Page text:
Pierre Auloge, Roberto Luigi Cazzato, Nitin Ramamurthy, Pierre de Marini, Chloé Rousseau, Julien Garnon, Yan Philippe Charles, Jean-Paul Steib, Afshin Gangi
July 2020, Volume 29, Issue 7, pp 1580 - 1589 Original Article Read Full Article 10.1007/s00586-019-06054-6
First Online: 02 July 2019
To assess technical feasibility, accuracy, safety and patient radiation exposure of a novel navigational tool integrating augmented reality (AR) and artificial intelligence (AI), during percutaneous vertebroplasty of patients with vertebral compression fractures (VCFs).
Material and methods
This prospective parallel randomised open trial compared the trans-pedicular access phase of percutaneous vertebroplasty across two groups of 10 patients, electronically randomised, with symptomatic single-level VCFs. Trocar insertion was performed using AR/AI-guidance with motion compensation in Group A, and standard fluoroscopy in Group B. The primary endpoint was technical feasibility in Group A. Secondary outcomes included the comparison of Groups A and B in terms of accuracy of trocar placement (distance between planned/actual trajectory on sagittal/coronal fluoroscopic images); complications; time for trocar deployment; and radiation dose/fluoroscopy time.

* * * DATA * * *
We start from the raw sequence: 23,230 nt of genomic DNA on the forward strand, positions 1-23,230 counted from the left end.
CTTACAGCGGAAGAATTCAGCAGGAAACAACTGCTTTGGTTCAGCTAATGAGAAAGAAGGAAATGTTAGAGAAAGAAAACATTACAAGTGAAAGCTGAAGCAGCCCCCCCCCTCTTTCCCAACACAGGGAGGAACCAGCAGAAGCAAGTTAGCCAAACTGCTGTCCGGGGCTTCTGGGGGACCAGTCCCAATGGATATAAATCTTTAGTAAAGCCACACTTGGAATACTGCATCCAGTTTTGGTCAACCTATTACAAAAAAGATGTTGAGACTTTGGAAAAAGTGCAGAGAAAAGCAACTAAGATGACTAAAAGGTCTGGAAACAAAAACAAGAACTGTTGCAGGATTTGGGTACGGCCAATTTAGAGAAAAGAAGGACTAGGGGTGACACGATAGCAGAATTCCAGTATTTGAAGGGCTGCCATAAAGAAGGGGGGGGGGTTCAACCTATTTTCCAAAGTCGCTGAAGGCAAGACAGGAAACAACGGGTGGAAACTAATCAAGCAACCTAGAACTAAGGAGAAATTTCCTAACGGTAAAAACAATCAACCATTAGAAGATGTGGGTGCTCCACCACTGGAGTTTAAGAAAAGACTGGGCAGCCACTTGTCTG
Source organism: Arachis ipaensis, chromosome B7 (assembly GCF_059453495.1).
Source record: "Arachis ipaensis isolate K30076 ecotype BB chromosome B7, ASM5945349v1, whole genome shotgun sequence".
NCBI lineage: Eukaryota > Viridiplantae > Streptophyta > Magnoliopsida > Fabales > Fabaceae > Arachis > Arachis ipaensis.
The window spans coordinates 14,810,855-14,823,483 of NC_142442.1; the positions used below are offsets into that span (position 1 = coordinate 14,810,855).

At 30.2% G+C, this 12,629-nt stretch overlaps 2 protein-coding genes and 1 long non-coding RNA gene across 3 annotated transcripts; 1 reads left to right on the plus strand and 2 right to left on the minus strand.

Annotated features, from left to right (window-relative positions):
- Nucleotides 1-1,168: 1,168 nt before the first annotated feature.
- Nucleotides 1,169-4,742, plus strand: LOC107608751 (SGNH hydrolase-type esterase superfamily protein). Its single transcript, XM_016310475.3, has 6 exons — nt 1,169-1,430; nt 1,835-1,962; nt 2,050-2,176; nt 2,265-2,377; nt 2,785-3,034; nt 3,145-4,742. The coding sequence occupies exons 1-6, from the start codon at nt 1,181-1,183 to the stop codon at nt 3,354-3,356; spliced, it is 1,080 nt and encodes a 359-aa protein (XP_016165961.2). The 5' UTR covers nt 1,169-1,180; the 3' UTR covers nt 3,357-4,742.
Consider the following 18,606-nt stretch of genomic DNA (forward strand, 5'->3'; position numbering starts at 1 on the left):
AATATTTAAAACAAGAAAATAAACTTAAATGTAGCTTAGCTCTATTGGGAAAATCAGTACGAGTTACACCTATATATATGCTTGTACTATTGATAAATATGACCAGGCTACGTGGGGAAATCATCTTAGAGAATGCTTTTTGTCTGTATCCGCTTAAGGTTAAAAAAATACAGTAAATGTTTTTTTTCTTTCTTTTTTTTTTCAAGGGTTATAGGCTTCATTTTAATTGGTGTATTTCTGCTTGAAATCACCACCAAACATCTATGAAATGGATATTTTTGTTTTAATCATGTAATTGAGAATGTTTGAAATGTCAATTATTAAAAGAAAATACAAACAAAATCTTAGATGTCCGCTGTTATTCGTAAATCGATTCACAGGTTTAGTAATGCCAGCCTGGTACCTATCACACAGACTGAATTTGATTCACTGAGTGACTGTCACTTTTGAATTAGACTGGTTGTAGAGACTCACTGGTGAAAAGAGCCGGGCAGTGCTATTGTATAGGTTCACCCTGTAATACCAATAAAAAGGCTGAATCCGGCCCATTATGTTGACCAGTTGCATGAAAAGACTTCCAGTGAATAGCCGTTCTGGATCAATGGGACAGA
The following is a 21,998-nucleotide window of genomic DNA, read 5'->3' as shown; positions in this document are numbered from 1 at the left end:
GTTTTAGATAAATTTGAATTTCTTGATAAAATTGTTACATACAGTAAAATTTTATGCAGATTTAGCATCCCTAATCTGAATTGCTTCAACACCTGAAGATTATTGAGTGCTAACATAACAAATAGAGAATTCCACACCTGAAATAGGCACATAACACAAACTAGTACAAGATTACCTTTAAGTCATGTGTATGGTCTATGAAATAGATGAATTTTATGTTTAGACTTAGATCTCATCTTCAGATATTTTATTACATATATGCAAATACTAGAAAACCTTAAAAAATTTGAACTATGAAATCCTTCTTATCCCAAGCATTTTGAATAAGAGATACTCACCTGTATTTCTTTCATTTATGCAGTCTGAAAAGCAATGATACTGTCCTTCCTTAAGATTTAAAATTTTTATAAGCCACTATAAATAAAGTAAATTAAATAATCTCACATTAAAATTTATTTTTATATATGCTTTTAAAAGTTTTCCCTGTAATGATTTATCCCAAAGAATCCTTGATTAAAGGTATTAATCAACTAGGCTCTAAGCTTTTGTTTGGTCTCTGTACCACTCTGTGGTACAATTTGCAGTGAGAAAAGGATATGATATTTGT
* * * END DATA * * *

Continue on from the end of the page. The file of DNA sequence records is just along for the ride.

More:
Technical feasibility in Group A was 100%. Accuracy in Group A was 1.68 ± 0.25 mm (skin entry point), and 1.02 ± 0.26 mm (trocar tip) in the sagittal plane, and 1.88 ± 0.28 mm (skin entry point) and 0.86 ± 0.17 mm (trocar tip) in the coronal plane, without any significant difference compared to Group B (p > 0.05). No complications were observed in the entire population. Time for trocar deployment was significantly longer in Group A (642 ± 210 s) than in Group B (336 ± 60 s; p = 0.001). Dose–area product and fluoroscopy time were significantly lower in Group A (182.6 ± 106.7 mGy cm2 and 5.2 ± 2.6 s) than in Group B (367.8 ± 184.7 mGy cm2 and 10.4 ± 4.1 s; p = 0.025 and 0.005), respectively.
AR/AI-guided percutaneous vertebroplasty appears feasible, accurate and safe, and facilitates lower patient radiation exposure compared to standard fluoroscopic guidance.
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